Reptile Heat Mats
Help and advice on shopping for: Reptile Heat Mats
Heat your enclosure from the bottom up
One of the most popular alternatives to heat bulbs and ceramic heaters, heat mats are a fantastic way to heat smaller glass terrariums and wooden vivariums. Our range of high-quality heat mats features products from many leading reptile manufacturers including HabiStat, Komodo and ProRep.
What are heat mats?
Heat mats are a type of heating hardware that acts a little bit like a radiator in your enclosure. They are simple to set up as you simply need to plug them in and you’ll be good to go. If you have a glass terrarium, they simply slip beneath your terrarium to heat it up. In wooden vivariums, you can put a protective glass slip around the mat and bury it within the substrate of the enclosure. Like all heating hardware, heat mats must be used in conjunction with a thermostat to ensure the safety of your pets.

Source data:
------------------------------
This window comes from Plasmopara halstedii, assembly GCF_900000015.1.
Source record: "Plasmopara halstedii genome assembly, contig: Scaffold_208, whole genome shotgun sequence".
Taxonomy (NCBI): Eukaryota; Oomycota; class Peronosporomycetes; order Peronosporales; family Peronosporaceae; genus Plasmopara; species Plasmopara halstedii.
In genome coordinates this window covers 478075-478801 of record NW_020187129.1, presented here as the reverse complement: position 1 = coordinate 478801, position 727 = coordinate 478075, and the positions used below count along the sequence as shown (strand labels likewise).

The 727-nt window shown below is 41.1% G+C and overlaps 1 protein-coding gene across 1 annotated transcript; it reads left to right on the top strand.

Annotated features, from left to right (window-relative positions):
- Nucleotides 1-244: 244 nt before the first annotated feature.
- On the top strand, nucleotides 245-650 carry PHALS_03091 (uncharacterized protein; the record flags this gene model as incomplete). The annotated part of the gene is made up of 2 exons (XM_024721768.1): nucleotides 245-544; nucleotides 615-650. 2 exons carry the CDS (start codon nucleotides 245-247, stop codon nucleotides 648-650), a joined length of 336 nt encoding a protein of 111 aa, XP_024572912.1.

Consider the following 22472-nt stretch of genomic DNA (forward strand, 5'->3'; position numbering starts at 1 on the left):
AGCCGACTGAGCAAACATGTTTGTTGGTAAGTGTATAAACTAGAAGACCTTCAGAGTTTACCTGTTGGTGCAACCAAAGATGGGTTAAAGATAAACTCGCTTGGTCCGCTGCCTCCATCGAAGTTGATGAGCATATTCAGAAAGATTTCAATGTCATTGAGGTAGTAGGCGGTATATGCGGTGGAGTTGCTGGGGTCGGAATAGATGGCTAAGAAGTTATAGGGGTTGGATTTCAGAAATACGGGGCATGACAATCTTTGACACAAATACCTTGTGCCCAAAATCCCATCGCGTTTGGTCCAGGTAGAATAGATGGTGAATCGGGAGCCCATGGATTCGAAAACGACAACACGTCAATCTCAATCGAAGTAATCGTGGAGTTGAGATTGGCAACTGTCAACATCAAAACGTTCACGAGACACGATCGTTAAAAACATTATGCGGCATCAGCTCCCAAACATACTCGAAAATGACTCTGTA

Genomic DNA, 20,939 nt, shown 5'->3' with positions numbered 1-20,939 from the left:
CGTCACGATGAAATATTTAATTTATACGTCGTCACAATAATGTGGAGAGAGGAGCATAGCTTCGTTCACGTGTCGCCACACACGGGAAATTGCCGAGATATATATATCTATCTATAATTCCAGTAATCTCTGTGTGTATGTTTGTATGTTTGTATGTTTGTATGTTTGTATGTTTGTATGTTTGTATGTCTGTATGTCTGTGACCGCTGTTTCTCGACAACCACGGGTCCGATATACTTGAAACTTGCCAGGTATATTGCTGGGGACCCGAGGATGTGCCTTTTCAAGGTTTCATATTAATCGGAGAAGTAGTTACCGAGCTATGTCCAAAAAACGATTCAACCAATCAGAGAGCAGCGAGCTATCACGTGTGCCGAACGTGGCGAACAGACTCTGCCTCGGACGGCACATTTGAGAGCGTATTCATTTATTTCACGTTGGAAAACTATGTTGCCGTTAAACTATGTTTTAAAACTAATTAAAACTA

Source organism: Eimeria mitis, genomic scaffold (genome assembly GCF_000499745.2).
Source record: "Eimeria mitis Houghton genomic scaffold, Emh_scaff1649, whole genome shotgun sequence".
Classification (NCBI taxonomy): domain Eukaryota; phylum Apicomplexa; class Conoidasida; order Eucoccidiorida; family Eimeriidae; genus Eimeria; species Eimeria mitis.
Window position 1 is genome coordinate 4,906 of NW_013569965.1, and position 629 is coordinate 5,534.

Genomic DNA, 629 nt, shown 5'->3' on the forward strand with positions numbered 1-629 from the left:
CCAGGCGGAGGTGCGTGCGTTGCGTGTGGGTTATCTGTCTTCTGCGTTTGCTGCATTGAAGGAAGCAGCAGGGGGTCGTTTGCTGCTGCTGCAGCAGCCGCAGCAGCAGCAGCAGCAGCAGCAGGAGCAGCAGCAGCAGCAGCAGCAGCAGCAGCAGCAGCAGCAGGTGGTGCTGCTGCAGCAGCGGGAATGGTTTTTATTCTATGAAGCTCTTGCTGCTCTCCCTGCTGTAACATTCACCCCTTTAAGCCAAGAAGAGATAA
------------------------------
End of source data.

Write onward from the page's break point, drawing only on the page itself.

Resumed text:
Why should I buy heat mats?
A heat mat is a great alternative for reptile keepers that need constant heat but don’t want to use a bulb, as it can’t be used at night, or a ceramic heater, as it can be hard to tell where the heat is focused. Heat mats create a warm spot within the enclosure that warms the rest of the area with ease. Most heat mats are fairly cheap, costing about as much as a couple of heat bulbs.
What are the main types of heat mats?
In our heat mats range you will find heat mats and glass slips. Heat mats vary in size but all are used to heat a terrarium or vivarium by creating an area of high heat. Glass slips are protective guards that are placed around a heat mat when it is placed inside an enclosure to ensure it doesn’t burn your pet.
What should I look for?
When choosing a heat mat you must get a mat big enough to heat a large area of your enclosure, to ensure that it is as effective as possible. We generally recommend trying to find a mat that will fill two-thirds of your enclosure for complete heating. We also recommend steering clear of using a mat in an enclosure with a pet exhibiting burrowing behaviour.